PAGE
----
Professional Practice

Collective Trauma: Why You’re Not Alone

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The COVID-19 pandemic has left many of us with an overwhelming sense of trauma. Our lives, routines, relationships, and sense of “normal” have been shaken up and completely turned upside down.


I must also take note that I believe we cannot appropriately address the trauma of COVID-19 without also addressing the continuous trauma of racial injustice. The disproportionate effect of COVID-19 and continued racial injustices on the BIPOC community leaves adults with the responsibility to address two sources of trauma: the pandemic and injustice. As teachers are going back to school, the weight of the world can feel as if it rests heavily on our shoulders.

You are not alone in your overwhelming feelings of confusion, depression, fear, and anxiety.

Of hundreds of art teachers surveyed in the AOEU Back to School 2020 Survey, 46% of art teachers said they were not comfortable returning to school, and 33% were unsure about their comfort level in returning to school. Acknowledging nearly 80% of art teachers are concerned and confused about their feelings regarding returning to school is evidence you are not alone in the way you feel. Because so many of us are feeling all of this at once, it actually has a name: collective trauma.

Art supplies

What is collective trauma?

While trauma refers to a traumatic event that affects one person or a small group of people, “Collective trauma refers to the impact of a traumatic experience that affects and involves entire groups of people, communities, or societies.” 

Living in a pandemic is a real-life example of collective trauma.

As teachers, from essentially creating a distance learning program overnight, to constantly worrying about the health and safety of ourselves and loved ones, we are all experiencing some level of collective trauma.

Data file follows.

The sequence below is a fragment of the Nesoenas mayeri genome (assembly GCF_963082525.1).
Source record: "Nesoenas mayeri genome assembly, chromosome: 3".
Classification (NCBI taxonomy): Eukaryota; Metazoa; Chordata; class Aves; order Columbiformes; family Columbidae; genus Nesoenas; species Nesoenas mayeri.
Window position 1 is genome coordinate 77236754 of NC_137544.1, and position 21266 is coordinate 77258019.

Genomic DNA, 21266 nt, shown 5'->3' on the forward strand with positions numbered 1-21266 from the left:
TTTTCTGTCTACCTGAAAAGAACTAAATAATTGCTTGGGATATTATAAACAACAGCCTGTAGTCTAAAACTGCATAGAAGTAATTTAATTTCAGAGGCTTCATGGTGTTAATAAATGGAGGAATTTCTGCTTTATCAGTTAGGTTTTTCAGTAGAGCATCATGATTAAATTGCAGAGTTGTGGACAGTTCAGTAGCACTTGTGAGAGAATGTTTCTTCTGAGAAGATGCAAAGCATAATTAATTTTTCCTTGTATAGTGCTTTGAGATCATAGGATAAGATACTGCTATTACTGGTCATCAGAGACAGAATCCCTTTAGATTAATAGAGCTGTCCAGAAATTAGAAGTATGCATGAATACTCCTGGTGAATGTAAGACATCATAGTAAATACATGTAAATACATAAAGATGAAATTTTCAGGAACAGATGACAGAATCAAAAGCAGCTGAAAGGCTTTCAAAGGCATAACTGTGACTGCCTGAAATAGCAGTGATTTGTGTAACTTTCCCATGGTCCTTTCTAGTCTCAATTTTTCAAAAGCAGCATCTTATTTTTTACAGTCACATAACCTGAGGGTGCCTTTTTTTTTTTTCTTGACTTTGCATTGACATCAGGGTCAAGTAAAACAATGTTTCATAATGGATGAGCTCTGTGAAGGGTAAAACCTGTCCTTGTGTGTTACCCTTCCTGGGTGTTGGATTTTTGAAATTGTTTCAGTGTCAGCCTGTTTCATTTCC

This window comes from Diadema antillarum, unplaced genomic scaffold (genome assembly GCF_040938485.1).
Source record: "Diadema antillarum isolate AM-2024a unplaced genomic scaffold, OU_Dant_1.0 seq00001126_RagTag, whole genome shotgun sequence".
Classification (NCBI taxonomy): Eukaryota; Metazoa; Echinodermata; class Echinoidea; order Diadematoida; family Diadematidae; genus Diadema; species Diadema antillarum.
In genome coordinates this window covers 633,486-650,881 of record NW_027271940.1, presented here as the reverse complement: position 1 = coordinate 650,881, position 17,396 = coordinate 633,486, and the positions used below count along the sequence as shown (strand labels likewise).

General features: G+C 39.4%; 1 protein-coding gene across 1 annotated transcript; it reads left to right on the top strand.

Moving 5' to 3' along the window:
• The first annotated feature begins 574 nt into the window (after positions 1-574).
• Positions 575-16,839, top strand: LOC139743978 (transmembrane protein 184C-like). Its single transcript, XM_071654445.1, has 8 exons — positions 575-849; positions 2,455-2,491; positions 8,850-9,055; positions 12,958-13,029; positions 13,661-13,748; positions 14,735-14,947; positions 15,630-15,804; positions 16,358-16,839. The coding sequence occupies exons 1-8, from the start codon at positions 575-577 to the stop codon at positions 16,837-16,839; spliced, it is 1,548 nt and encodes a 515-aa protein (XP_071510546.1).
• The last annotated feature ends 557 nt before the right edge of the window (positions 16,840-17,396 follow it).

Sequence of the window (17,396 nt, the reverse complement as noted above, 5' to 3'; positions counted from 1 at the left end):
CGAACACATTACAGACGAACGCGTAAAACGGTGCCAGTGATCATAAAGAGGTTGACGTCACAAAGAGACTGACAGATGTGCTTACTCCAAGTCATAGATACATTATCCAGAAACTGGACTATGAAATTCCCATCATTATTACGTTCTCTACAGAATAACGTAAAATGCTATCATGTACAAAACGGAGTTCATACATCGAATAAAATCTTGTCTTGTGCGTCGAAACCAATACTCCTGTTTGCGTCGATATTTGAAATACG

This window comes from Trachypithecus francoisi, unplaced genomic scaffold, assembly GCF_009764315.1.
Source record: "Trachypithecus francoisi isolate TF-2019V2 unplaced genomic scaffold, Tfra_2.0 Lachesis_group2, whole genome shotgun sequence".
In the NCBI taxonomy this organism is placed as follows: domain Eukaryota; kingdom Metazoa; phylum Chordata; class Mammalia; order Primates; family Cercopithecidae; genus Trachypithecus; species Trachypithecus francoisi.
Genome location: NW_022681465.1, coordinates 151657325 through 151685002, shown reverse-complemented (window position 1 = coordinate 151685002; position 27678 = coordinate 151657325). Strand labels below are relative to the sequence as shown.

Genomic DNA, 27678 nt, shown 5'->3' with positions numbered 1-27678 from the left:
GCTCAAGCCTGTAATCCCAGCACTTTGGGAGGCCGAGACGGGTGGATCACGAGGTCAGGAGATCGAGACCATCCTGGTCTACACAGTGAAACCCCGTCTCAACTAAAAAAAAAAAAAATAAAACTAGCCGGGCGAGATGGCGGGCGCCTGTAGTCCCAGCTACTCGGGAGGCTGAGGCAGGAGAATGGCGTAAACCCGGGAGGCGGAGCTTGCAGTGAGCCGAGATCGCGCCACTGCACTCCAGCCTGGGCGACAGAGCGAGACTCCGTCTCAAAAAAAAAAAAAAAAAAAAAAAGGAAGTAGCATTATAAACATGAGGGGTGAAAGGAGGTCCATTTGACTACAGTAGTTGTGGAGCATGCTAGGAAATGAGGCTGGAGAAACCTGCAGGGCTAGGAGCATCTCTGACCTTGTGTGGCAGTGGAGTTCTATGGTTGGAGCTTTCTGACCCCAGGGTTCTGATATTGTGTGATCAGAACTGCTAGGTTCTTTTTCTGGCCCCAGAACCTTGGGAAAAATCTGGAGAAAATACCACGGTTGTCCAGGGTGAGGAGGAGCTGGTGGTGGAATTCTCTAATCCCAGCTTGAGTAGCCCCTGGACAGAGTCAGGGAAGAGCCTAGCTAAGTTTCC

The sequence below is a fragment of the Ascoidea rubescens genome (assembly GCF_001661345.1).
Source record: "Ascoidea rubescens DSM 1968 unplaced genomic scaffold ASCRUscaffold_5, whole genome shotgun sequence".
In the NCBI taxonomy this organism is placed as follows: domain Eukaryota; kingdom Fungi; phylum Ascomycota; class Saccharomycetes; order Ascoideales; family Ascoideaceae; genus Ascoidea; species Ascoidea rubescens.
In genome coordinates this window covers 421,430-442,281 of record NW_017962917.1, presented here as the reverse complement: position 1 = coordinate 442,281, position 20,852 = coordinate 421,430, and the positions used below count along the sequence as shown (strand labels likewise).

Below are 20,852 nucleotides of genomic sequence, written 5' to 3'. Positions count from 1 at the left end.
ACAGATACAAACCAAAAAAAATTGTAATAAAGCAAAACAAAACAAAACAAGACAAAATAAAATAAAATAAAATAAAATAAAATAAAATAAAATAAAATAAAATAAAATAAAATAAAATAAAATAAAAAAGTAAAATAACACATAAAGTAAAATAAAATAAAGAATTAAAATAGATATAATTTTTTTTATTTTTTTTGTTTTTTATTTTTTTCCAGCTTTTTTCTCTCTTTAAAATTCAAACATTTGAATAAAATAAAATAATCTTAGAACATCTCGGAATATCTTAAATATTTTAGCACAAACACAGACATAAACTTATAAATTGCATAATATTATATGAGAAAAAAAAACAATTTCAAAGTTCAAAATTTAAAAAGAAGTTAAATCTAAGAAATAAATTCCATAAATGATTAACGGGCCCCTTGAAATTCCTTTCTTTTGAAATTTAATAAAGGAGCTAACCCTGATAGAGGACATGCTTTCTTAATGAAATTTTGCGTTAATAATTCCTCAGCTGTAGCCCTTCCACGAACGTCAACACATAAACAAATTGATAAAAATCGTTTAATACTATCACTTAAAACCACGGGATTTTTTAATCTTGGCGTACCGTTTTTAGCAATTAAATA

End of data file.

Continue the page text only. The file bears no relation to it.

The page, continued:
How can we combat our own anxieties and address collective trauma with our students?

Student Drawing with Chalk

No matter what your school year looks like, our top focus is going to be to support the Social and Emotional Learning (SEL) needs of ourselves and our students. This is a time for recovery, support, and connectedness in whatever way possible. We shouldn’t pretend everything is “normal”… because it’s not. By addressing how we are all dealing with what is happening around us, we can better learn where to find and offer appropriate support for our families and students.

According to our AOEU Back to School 2020 Survey, teachers’ number one area of importance this year is addressing SEL. Of art teachers’ responses, 53% have schools that are encouraging them to shift curricular focus to SEL. Not surprisingly, 82% of art teachers listed their number one concern as “Having difficulty connecting with my students.”

art on a cart

NEA Today reminds educators, “This isn’t just about academics and ‘catching up.’ School leaders must first rebuild safe spaces for students that will help them and educators navigate the trauma they’ve experienced. Students were cut off from friends. Other familiar faces—a favorite teacher, the bus driver who greeted them every morning, the counselor who helped them through the hard days, the cafeteria worker who served their lunch—were also suddenly absent from their daily lives.”